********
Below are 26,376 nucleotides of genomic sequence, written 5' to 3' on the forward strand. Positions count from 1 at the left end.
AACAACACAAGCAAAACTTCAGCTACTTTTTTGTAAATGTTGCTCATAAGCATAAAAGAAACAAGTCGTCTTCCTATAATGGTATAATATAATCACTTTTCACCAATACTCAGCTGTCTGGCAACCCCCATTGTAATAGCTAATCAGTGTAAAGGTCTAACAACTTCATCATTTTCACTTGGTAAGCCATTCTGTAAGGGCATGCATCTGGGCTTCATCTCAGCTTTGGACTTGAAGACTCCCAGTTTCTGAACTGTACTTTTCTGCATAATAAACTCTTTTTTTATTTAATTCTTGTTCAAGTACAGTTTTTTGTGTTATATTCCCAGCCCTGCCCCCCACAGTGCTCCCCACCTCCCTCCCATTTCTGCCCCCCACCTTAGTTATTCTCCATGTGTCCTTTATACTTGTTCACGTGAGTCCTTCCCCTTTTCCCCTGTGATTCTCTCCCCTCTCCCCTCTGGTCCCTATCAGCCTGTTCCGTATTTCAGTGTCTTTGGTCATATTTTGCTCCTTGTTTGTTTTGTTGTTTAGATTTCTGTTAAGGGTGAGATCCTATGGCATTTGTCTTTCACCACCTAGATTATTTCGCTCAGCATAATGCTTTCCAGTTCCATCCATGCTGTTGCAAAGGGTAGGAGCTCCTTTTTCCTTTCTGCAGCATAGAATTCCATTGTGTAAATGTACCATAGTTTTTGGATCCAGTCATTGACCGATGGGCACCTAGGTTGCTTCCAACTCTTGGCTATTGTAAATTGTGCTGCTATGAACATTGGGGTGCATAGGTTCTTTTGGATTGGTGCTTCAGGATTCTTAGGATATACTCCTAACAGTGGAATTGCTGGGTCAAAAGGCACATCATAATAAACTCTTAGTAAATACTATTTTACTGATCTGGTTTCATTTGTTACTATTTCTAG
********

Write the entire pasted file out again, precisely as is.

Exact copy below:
Below are 26,376 nucleotides of genomic sequence, written 5' to 3' on the forward strand. Positions count from 1 at the left end.
AACAACACAAGCAAAACTTCAGCTACTTTTTTGTAAATGTTGCTCATAAGCATAAAAGAAACAAGTCGTCTTCCTATAATGGTATAATATAATCACTTTTCACCAATACTCAGCTGTCTGGCAACCCCCATTGTAATAGCTAATCAGTGTAAAGGTCTAACAACTTCATCATTTTCACTTGGTAAGCCATTCTGTAAGGGCATGCATCTGGGCTTCATCTCAGCTTTGGACTTGAAGACTCCCAGTTTCTGAACTGTACTTTTCTGCATAATAAACTCTTTTTTTATTTAATTCTTGTTCAAGTACAGTTTTTTGTGTTATATTCCCAGCCCTGCCCCCCACAGTGCTCCCCACCTCCCTCCCATTTCTGCCCCCCACCTTAGTTATTCTCCATGTGTCCTTTATACTTGTTCACGTGAGTCCTTCCCCTTTTCCCCTGTGATTCTCTCCCCTCTCCCCTCTGGTCCCTATCAGCCTGTTCCGTATTTCAGTGTCTTTGGTCATATTTTGCTCCTTGTTTGTTTTGTTGTTTAGATTTCTGTTAAGGGTGAGATCCTATGGCATTTGTCTTTCACCACCTAGATTATTTCGCTCAGCATAATGCTTTCCAGTTCCATCCATGCTGTTGCAAAGGGTAGGAGCTCCTTTTTCCTTTCTGCAGCATAGAATTCCATTGTGTAAATGTACCATAGTTTTTGGATCCAGTCATTGACCGATGGGCACCTAGGTTGCTTCCAACTCTTGGCTATTGTAAATTGTGCTGCTATGAACATTGGGGTGCATAGGTTCTTTTGGATTGGTGCTTCAGGATTCTTAGGATATACTCCTAACAGTGGAATTGCTGGGTCAAAAGGCACATCATAATAAACTCTTAGTAAATACTATTTTACTGATCTGGTTTCATTTGTTACTATTTCTAG